In a recent interview in Rolling Stone, Taylor Swift recounts a conversation with her brother about a man he’d seen walking around with a cat on his head. She was torn between wanting to respect the man’s privacy and wishing she had a photo. After all, she said, “That guy is asking for it – he’s got a cat on his head!”

So here’s a sentence I never thought I’d write: Being a pastor’s wife is a little like having a cat on your head. Are we really asking for it? We have our private, everyday lives just like everyone else, yet we happen to be married to men whose jobs—whose ministries—are public.

And despite shifting notions of celebrity, the church tends to hold an unspoken expectation that pastors and their wives live in a special category of Christian.

It used to be that certain people – film stars, politicians, clergy – were innately revered. Those hierarchies are different today; social media gives us enough access to stars that we feel as close as BFFs, while the news reports enough details to ensure we have no delusions of politicians being saints. But in the church, the old-school pedestal often remains.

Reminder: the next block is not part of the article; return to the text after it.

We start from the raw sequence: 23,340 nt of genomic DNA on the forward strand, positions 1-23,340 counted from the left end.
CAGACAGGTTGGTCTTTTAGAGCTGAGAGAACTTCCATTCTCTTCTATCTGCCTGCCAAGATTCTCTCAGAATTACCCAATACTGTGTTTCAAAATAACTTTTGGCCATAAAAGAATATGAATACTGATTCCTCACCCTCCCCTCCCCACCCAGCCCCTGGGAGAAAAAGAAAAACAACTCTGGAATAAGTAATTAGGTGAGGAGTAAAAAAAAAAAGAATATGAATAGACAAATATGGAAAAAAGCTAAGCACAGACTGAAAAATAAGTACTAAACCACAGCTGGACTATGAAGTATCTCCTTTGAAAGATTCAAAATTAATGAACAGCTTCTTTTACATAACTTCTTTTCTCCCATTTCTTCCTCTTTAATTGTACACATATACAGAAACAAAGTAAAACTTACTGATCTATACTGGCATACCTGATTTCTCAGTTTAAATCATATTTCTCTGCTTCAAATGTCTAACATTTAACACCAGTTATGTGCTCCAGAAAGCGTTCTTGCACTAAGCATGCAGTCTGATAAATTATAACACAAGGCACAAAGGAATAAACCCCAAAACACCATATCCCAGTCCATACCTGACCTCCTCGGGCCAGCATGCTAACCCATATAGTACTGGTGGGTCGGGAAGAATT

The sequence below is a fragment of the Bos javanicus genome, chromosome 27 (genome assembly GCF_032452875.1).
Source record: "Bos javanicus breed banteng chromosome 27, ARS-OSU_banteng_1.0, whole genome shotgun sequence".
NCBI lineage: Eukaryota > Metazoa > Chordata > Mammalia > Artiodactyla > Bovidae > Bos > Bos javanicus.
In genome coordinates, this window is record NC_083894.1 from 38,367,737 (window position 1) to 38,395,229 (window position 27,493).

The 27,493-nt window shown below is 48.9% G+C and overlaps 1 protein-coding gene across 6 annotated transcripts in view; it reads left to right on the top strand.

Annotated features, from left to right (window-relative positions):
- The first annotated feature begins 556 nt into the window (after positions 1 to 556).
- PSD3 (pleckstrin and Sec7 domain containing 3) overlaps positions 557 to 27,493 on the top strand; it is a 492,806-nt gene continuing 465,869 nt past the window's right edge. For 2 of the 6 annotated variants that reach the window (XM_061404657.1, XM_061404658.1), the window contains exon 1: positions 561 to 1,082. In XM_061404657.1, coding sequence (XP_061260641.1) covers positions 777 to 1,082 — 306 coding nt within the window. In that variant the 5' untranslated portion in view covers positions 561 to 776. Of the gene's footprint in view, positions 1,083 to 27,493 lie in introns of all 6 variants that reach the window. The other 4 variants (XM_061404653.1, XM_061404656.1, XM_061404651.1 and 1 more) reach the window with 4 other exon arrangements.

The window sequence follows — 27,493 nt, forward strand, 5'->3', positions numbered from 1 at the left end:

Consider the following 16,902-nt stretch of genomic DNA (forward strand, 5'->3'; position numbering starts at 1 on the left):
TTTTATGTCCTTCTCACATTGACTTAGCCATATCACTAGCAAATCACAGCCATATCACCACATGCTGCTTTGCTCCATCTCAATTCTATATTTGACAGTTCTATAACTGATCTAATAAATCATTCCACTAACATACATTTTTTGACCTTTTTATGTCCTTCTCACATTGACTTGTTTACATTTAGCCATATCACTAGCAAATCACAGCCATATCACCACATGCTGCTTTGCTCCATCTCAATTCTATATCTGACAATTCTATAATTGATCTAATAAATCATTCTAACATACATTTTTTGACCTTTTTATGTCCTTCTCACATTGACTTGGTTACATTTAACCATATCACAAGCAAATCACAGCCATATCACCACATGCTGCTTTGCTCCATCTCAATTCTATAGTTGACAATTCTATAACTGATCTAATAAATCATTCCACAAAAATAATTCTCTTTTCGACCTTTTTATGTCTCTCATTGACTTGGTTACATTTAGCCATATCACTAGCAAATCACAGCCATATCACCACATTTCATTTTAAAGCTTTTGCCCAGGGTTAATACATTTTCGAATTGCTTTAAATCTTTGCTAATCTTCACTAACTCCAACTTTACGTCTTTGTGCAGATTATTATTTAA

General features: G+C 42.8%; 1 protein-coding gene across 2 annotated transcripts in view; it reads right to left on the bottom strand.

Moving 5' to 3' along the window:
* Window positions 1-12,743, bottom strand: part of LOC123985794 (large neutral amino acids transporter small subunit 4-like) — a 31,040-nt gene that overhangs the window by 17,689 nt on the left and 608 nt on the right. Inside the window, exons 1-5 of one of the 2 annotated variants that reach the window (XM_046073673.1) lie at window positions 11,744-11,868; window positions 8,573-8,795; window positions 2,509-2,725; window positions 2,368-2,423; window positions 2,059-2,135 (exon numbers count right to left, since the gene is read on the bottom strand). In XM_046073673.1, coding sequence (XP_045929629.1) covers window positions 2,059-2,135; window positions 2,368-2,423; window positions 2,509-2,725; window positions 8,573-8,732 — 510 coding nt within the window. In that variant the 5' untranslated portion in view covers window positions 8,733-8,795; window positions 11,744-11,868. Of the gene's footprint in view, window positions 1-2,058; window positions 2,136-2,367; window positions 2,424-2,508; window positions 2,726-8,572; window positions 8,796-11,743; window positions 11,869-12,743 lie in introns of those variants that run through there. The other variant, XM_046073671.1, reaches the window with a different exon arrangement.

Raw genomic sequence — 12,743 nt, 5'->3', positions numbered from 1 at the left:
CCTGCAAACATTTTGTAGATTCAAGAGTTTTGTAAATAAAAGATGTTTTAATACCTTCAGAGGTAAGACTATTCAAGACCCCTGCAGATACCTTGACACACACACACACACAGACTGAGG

When pastors’ wives walk up, the conversation goes quiet. Our remarks are often met with flattering-but-awkward deference. Our relationships still have a degree of distance.

It is the pastor’s wife effect.

Sometimes these chasms are self-inflicted, the result of having been hurt in the past and keeping ourselves safely aloof. Sometimes they are the result of an unhealthy church culture that puts our husbands and families on pedestals. But sometimes they are the result of congregants not making peace with the fact ...

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